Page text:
Two to go: No. 1 South Carolina faces familiar foe, No. 1 Stanford draws Dana Evans in Elite Eight

Cassandra Negley
·5 min read

Two of the four berths are locked in. No. 1 UConn got past No. 2 Baylor in an instant classic to tip off Elite Eight action on Monday night. And No. 3 Arizona is in the Final Four for the first time in program history with a win over No. 4 Indiana. 

The final two spots will be determined on ESPN beginning at 7 p.m. Here's what to watch for when No. 1 South Carolina meets No. 6 Texas and No. 1 Stanford takes on No. 2 Louisville. 

Elite Eight schedule, TV, time

No. 1 South Carolina vs. No. 6 Texas

Tuesday, 7 p.m. ET on ESPN

It's a rivalry renewed for South Carolina head coach Dawn Staley and first-year Texas head coach Vic Schaefer. The two squared off 15 times in the SEC when Schaefer headed Mississippi State, which played the Gamecocks in three consecutive SEC championship games. 

"We've had our battles in the SEC, and Vic's done a great job at Texas in his first year to get to this point," Staley said, via ESPN. "It's probably a great thing to have some familiarity with Texas and Vic, especially at this stage, because you get one day to prepare. He's trying to outfox us, and we're trying to outfox him."

Texas staged the upset of the 2021 tournament by stopping offensive juggernaut Maryland on Sunday night. The Longhorns kept them 30 points below their 91.2 average points per game, the 11th time in 12 games the Longhorns have kept the opponent below their season average. Their defense has kept No. 11 Bradley, No. 2 UCLA and No. 2 Maryland to 62 or 61 points each in the tournament. 

Texas is trying to reach the Final Four for the first time since 2003 and add a championship to the 1986 title. 

"I always look forward to playing Vic because of what he puts into his scouting reports, his game-planning and his scheming," Staley said, via ESPN. "It's good to know what you're going to face because you've seen it so many different times."

South Carolina, also seeking its second championship, showcased its depth in the Sweet 16 and might have to rely on it. Sophomore center Aliyah Boston, one of the best in the nation at the position, will be matching up against junior Charli Collier, who has said she will declare for the WNBA draft and is projected to go No. 1. 

Both stand 6-foot-5 and averaged double-doubles in the regular season. Boston averaged 13.9 points, 11.5 rebounds and 2.6 blocks. Collier averaged 19.5 points, 11.5 rebounds and 1.1 blocks. Their win shares are nearly identical at 9.6 and 9.4 respectively. 

No. 1 Stanford vs. No. 2 Louisville

Tuesday, 9 p.m. ET, ESPN

Get ready for the offense. Stanford and Louisville are two of the best shooting teams in the country at around 46 percent and 78 points per game. The Cardinal have the better defense overall, giving up an eight-best 53.1 points per game and keeping opponents to 35.9 percent from the floor. They're quick, lengthy and deep off the bench. 

But Louisville's has tightened up come tournament time. The Cardinals were up against the tough task of guarding Oregon's Sedona Prince (6-7) and Nyara Sabally (6-5) and did it well behind Olivia Cochran (6-3) and Liz Dixon (6-5). Freshman Hailey Van Lith, a 5-foot-7 guard, skillfully defended and boxed out Prince in the early minutes to set a tone. She and Mykasa Robinson each had seven rebounds to lead Louisville.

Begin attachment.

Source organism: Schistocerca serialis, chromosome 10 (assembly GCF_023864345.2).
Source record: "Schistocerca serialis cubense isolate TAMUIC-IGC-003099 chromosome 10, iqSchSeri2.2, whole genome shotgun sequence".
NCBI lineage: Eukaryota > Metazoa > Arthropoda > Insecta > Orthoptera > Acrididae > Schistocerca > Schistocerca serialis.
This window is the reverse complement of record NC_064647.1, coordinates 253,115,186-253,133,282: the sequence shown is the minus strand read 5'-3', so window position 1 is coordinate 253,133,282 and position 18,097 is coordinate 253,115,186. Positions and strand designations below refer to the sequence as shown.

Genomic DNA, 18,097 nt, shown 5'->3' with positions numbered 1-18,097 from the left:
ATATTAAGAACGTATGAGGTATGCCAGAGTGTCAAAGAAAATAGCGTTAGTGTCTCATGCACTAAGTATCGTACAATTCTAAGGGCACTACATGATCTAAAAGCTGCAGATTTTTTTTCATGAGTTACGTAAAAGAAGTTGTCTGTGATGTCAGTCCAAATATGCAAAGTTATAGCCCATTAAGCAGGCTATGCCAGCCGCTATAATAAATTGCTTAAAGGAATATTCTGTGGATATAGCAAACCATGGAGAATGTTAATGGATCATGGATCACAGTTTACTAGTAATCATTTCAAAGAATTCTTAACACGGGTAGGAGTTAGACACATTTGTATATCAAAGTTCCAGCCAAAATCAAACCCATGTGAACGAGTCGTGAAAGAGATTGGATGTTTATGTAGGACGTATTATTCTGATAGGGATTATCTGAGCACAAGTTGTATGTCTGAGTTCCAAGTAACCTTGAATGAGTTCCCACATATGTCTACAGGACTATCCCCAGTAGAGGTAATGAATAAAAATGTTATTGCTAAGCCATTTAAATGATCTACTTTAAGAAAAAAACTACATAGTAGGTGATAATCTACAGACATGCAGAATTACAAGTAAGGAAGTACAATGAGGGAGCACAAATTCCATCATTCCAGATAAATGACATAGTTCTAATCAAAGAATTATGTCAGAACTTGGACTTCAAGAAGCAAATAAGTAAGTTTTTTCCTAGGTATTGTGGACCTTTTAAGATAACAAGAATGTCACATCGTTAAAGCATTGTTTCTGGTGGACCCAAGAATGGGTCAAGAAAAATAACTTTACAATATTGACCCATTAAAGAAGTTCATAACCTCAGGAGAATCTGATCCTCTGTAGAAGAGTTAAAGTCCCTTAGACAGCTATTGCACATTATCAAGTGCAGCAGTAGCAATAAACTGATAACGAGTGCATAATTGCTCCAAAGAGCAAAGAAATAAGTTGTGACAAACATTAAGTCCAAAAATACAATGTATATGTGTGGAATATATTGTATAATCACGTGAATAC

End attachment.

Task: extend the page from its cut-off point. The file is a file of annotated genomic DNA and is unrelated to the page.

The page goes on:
"That's just the grit that those two have," Louisville head coach Jeff Walz said. "Those two are as tough of competitors as I've had come through this program in a long time. That's just embracing physicality. Both of them are willing to do that.''

Stanford can get scoring from anywhere, including from behind the arc where they score more than one-third of their points, per Her Hoop Stats. Seven players hit 3-pointers in the Sweet 16 win against Missouri State with Kiana Williams (6-for-12) and Hannah Jump (5-for-7) leading the way. 

It will be up to Louisville All-American Dana Evans to come alive again as she did in the Sweet 16 with 29 points. She said afterward she let the game come to her and received encouraging messages from former Louisville star Asia Durr, currently with the New York Liberty, and Walz. 

"I didn't focus on my shot. I focused on defense and getting my teammates going. That just opened everything up for me," Evans said. "Getting something easy around the basket instead of settling for 3s kind of helped me get going."

Van Lith is shooting 62.5 percent over the tournament's three games and averaging 12.7 points. She was hot from 3 in the first two contests and against Oregon secured seven rebounds. 

Louisville was last in the Final Four when Durr was a senior and Evans an ACC Freshman Player of the Year in 2018. The Cardinals have reached the championship twice, losing in both 2009 and '13 to UConn. Stanford last reached the Final Four in 2017 and is trying to add titles to ones from 1990 and 1992. 

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